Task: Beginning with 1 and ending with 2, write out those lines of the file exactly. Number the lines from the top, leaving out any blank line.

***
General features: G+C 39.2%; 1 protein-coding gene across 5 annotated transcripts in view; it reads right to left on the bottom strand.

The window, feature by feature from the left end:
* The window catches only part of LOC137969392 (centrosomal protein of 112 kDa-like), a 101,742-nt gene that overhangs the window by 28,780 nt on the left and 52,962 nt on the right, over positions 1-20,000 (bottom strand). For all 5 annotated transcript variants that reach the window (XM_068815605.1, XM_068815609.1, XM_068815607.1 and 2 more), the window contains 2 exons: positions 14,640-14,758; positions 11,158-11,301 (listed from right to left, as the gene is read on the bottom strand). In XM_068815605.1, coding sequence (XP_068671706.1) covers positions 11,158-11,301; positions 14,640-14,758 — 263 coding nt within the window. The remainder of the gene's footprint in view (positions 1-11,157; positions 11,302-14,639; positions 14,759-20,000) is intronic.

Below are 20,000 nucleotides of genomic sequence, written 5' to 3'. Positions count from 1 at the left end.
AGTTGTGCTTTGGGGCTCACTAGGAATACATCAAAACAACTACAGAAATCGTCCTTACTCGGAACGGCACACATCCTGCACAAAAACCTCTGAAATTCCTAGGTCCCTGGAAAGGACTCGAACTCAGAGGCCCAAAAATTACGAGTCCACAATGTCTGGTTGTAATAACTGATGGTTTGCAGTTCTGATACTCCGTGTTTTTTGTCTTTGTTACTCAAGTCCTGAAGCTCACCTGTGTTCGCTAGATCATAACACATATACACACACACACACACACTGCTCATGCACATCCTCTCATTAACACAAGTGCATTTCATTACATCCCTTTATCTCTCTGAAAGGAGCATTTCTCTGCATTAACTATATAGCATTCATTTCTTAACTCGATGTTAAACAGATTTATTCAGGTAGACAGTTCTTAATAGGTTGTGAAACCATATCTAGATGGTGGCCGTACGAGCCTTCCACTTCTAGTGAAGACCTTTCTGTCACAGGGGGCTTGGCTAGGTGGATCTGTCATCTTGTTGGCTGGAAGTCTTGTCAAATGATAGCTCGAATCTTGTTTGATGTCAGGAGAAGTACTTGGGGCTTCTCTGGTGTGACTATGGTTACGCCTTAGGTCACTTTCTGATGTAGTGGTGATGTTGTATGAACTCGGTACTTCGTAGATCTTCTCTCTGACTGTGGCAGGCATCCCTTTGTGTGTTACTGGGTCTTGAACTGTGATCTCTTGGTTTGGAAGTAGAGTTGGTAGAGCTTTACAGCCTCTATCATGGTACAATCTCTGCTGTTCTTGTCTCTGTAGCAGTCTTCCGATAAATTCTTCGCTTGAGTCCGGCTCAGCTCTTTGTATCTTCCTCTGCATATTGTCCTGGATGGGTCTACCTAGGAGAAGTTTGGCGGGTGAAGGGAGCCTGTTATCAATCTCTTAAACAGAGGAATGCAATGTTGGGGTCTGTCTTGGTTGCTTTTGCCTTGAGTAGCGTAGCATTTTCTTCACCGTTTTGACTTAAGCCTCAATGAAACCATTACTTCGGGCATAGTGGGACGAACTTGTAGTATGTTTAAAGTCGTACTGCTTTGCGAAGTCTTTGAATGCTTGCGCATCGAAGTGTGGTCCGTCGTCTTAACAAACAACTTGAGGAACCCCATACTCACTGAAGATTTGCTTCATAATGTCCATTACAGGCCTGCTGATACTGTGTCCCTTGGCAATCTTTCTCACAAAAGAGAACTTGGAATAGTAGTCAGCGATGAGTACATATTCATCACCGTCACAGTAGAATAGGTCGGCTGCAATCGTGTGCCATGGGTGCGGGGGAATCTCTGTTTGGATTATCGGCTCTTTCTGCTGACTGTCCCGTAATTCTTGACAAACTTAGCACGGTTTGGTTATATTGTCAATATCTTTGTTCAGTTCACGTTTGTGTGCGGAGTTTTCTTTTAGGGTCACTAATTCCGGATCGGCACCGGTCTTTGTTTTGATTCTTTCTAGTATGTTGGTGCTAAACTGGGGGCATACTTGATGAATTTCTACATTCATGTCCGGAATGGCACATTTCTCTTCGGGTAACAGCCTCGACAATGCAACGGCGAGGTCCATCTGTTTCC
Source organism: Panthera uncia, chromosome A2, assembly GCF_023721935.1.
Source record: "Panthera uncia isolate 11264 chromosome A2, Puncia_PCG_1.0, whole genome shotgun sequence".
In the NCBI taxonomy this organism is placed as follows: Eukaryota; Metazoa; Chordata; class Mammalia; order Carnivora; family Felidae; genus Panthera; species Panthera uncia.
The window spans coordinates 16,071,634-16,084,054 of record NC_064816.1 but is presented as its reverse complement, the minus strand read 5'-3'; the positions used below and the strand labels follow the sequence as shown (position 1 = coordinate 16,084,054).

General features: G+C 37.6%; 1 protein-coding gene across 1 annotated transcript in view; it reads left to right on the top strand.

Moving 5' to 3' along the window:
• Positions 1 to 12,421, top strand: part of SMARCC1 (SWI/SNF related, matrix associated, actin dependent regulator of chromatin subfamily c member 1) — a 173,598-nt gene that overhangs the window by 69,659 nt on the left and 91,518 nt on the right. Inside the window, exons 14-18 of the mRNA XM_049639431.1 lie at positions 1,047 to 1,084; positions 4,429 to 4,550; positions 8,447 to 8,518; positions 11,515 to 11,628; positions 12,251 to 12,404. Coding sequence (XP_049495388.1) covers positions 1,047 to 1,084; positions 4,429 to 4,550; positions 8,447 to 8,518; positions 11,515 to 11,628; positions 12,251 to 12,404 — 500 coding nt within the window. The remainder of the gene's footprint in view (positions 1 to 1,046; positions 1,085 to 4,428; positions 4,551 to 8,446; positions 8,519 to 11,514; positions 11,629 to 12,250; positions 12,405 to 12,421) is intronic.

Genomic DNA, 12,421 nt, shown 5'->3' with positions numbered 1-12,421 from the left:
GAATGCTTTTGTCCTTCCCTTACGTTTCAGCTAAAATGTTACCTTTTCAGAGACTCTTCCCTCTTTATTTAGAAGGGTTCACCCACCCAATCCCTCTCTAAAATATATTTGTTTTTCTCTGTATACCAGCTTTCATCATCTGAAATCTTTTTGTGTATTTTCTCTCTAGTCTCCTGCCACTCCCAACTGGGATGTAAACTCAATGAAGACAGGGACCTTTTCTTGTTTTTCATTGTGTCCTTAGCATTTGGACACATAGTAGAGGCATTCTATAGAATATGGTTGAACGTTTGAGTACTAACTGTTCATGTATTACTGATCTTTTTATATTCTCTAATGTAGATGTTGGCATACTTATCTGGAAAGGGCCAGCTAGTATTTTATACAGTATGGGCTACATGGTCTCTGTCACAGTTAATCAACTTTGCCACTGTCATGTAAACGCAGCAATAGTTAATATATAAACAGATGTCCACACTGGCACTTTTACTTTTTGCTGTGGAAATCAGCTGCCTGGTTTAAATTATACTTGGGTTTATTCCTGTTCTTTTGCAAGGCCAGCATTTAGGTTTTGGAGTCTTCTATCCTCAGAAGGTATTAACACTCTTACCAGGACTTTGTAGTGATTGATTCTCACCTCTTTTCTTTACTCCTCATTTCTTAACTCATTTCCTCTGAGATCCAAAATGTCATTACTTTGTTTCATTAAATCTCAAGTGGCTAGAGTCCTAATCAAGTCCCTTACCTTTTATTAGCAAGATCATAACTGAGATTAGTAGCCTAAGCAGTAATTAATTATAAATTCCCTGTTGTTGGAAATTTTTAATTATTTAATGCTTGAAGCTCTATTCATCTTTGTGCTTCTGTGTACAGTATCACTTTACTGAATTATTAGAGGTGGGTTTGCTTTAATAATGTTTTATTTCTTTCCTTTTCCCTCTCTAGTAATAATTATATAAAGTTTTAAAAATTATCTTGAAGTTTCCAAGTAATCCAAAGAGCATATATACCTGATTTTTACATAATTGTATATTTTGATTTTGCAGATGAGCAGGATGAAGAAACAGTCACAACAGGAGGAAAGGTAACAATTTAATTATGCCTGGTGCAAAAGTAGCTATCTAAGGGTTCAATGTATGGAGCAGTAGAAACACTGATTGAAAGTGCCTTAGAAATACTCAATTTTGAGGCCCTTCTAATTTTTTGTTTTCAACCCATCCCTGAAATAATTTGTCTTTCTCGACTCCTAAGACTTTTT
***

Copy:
General features: G+C 39.2%; 1 protein-coding gene across 5 annotated transcripts in view; it reads right to left on the bottom strand.

The window, feature by feature from the left end: